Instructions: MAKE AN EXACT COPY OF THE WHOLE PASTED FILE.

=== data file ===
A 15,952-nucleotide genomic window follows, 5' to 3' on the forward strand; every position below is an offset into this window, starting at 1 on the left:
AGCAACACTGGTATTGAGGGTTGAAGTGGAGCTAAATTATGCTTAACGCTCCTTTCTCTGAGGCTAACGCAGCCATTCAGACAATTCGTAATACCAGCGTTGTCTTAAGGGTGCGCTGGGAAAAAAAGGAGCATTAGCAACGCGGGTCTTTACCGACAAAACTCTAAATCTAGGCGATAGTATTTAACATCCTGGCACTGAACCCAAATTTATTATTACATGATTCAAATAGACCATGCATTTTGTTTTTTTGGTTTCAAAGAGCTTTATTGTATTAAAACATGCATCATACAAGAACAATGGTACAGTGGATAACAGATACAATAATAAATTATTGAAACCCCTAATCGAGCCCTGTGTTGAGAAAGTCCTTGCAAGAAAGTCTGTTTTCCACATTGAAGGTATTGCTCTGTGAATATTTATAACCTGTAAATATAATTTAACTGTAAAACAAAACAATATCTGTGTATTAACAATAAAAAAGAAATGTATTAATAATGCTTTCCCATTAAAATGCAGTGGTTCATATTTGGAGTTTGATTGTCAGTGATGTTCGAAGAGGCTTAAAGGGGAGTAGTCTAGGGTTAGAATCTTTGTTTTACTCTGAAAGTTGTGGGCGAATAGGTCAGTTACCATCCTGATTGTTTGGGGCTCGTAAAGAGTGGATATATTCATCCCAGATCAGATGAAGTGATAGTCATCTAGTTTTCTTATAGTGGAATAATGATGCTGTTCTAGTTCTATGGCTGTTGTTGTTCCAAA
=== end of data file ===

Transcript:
A 15,952-nucleotide genomic window follows, 5' to 3' on the forward strand; every position below is an offset into this window, starting at 1 on the left:
AGCAACACTGGTATTGAGGGTTGAAGTGGAGCTAAATTATGCTTAACGCTCCTTTCTCTGAGGCTAACGCAGCCATTCAGACAATTCGTAATACCAGCGTTGTCTTAAGGGTGCGCTGGGAAAAAAAGGAGCATTAGCAACGCGGGTCTTTACCGACAAAACTCTAAATCTAGGCGATAGTATTTAACATCCTGGCACTGAACCCAAATTTATTATTACATGATTCAAATAGACCATGCATTTTGTTTTTTTGGTTTCAAAGAGCTTTATTGTATTAAAACATGCATCATACAAGAACAATGGTACAGTGGATAACAGATACAATAATAAATTATTGAAACCCCTAATCGAGCCCTGTGTTGAGAAAGTCCTTGCAAGAAAGTCTGTTTTCCACATTGAAGGTATTGCTCTGTGAATATTTATAACCTGTAAATATAATTTAACTGTAAAACAAAACAATATCTGTGTATTAACAATAAAAAAGAAATGTATTAATAATGCTTTCCCATTAAAATGCAGTGGTTCATATTTGGAGTTTGATTGTCAGTGATGTTCGAAGAGGCTTAAAGGGGAGTAGTCTAGGGTTAGAATCTTTGTTTTACTCTGAAAGTTGTGGGCGAATAGGTCAGTTACCATCCTGATTGTTTGGGGCTCGTAAAGAGTGGATATATTCATCCCAGATCAGATGAAGTGATAGTCATCTAGTTTTCTTATAGTGGAATAATGATGCTGTTCTAGTTCTATGGCTGTTGTTGTTCCAAA